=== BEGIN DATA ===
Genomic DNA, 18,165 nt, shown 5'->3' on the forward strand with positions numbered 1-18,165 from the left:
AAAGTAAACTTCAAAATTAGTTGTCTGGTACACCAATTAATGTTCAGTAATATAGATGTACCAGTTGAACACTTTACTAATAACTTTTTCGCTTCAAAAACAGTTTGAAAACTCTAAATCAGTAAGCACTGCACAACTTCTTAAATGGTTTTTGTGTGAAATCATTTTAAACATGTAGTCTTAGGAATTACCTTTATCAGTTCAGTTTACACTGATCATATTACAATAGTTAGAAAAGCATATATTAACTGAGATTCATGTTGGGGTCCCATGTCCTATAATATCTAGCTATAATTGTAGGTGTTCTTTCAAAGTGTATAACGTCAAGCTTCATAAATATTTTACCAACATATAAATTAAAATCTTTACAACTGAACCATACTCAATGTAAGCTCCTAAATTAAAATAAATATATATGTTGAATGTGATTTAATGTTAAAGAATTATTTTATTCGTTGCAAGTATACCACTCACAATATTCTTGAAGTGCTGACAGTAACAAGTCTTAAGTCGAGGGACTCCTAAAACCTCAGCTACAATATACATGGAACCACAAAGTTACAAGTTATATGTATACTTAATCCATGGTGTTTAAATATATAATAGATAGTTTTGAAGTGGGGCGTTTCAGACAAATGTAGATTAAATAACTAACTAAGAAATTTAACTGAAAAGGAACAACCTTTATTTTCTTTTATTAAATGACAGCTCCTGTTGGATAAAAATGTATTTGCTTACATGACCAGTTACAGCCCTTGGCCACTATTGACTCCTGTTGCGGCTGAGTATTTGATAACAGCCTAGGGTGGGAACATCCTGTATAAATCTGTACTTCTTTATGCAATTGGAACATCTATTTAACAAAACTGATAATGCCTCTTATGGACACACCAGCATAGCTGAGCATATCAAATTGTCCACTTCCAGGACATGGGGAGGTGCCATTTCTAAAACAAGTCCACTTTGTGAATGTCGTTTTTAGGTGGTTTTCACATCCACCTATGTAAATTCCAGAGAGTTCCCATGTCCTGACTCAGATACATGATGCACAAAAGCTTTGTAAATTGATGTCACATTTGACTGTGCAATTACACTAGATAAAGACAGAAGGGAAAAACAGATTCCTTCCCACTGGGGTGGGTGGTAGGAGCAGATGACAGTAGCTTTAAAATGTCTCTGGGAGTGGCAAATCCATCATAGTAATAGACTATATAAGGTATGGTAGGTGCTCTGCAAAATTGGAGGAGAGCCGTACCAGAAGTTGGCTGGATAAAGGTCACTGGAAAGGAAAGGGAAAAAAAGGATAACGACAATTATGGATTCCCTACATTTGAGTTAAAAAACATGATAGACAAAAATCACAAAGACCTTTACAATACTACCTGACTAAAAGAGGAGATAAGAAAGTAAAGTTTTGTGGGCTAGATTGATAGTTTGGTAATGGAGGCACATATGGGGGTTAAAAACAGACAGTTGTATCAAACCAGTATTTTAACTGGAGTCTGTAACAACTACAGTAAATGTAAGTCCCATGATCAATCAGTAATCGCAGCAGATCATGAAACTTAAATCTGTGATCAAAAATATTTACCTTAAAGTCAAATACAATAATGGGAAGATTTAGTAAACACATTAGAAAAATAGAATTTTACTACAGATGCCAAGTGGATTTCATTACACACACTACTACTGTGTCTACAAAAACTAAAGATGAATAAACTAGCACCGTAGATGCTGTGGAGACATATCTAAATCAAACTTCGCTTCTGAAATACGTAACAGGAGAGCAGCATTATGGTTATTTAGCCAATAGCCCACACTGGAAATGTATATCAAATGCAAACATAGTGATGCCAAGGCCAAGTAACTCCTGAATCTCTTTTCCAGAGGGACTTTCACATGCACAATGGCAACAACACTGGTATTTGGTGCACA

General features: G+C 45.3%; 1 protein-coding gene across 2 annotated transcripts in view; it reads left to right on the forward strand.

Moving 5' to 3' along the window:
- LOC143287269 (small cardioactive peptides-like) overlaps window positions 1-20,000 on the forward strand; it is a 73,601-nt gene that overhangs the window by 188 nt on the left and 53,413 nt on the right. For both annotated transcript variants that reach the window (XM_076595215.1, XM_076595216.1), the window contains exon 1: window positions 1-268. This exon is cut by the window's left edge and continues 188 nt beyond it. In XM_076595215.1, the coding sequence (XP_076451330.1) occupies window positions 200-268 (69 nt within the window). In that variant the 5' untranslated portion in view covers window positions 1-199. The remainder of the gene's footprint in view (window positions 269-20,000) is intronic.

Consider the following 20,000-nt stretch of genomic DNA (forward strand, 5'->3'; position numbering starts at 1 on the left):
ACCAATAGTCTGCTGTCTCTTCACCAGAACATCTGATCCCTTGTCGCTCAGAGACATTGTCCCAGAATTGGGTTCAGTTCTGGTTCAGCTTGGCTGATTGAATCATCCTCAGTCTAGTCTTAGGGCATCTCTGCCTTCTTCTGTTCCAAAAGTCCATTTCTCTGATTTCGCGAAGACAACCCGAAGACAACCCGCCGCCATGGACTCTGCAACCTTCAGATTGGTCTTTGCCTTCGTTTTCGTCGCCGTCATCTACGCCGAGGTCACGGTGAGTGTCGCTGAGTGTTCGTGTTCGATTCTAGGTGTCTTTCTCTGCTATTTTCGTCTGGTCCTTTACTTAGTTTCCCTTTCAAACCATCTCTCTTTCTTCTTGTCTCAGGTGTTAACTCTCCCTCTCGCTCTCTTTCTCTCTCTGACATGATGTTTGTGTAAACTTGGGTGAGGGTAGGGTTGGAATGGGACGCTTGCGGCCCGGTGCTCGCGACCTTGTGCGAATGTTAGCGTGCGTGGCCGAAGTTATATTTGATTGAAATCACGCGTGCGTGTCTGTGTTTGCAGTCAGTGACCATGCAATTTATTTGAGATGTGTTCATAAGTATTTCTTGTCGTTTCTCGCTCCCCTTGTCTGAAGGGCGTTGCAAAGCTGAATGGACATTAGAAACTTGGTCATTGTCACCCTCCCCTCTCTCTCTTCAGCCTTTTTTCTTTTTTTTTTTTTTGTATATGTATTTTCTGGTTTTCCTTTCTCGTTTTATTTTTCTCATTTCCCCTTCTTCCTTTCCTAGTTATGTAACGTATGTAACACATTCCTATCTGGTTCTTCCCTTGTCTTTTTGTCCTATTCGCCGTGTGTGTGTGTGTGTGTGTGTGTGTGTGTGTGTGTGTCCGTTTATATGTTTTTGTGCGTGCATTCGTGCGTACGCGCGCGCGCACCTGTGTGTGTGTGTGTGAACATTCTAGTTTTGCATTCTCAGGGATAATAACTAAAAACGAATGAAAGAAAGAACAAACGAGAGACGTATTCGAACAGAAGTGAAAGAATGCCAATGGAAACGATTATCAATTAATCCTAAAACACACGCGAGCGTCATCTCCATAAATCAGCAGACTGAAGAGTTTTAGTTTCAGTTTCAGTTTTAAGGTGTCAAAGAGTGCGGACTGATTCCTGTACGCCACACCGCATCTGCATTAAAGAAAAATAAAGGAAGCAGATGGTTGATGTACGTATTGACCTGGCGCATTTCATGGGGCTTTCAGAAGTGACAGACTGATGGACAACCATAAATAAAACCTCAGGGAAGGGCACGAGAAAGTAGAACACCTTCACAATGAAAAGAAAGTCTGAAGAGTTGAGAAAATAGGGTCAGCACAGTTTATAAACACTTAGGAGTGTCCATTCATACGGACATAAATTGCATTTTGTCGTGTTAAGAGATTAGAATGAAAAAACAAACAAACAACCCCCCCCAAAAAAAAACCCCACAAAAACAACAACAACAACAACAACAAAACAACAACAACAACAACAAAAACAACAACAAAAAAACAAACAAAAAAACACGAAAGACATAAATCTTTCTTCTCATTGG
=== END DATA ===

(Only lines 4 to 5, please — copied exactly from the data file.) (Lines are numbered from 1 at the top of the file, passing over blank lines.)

Moving 5' to 3' along the window:
- LOC143287269 (small cardioactive peptides-like) overlaps window positions 1-20,000 on the forward strand; it is a 73,601-nt gene that overhangs the window by 188 nt on the left and 53,413 nt on the right. For both annotated transcript variants that reach the window (XM_076595215.1, XM_076595216.1), the window contains exon 1: window positions 1-268. This exon is cut by the window's left edge and continues 188 nt beyond it. In XM_076595215.1, the coding sequence (XP_076451330.1) occupies window positions 200-268 (69 nt within the window). In that variant the 5' untranslated portion in view covers window positions 1-199. The remainder of the gene's footprint in view (window positions 269-20,000) is intronic.